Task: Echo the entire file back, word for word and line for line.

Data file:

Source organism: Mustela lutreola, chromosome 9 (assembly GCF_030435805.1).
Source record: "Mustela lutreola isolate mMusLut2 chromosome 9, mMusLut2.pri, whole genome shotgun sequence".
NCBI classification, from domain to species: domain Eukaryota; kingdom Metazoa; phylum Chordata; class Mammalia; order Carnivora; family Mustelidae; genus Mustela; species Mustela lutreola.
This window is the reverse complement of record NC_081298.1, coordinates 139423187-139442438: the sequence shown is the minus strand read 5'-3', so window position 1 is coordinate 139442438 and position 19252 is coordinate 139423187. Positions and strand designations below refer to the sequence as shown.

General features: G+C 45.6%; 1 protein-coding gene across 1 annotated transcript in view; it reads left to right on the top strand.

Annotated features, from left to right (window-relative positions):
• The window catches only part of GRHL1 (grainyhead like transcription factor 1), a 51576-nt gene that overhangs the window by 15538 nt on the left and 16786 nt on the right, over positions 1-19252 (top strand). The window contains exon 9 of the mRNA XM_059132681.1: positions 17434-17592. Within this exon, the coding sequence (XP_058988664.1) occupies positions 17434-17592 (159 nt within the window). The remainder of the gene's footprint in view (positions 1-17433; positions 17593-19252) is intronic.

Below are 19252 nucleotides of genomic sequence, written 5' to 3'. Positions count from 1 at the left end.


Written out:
Source organism: Mustela lutreola, chromosome 9 (assembly GCF_030435805.1).
Source record: "Mustela lutreola isolate mMusLut2 chromosome 9, mMusLut2.pri, whole genome shotgun sequence".
NCBI classification, from domain to species: domain Eukaryota; kingdom Metazoa; phylum Chordata; class Mammalia; order Carnivora; family Mustelidae; genus Mustela; species Mustela lutreola.
This window is the reverse complement of record NC_081298.1, coordinates 139423187-139442438: the sequence shown is the minus strand read 5'-3', so window position 1 is coordinate 139442438 and position 19252 is coordinate 139423187. Positions and strand designations below refer to the sequence as shown.

General features: G+C 45.6%; 1 protein-coding gene across 1 annotated transcript in view; it reads left to right on the top strand.

Annotated features, from left to right (window-relative positions):
• The window catches only part of GRHL1 (grainyhead like transcription factor 1), a 51576-nt gene that overhangs the window by 15538 nt on the left and 16786 nt on the right, over positions 1-19252 (top strand). The window contains exon 9 of the mRNA XM_059132681.1: positions 17434-17592. Within this exon, the coding sequence (XP_058988664.1) occupies positions 17434-17592 (159 nt within the window). The remainder of the gene's footprint in view (positions 1-17433; positions 17593-19252) is intronic.

Below are 19252 nucleotides of genomic sequence, written 5' to 3'. Positions count from 1 at the left end.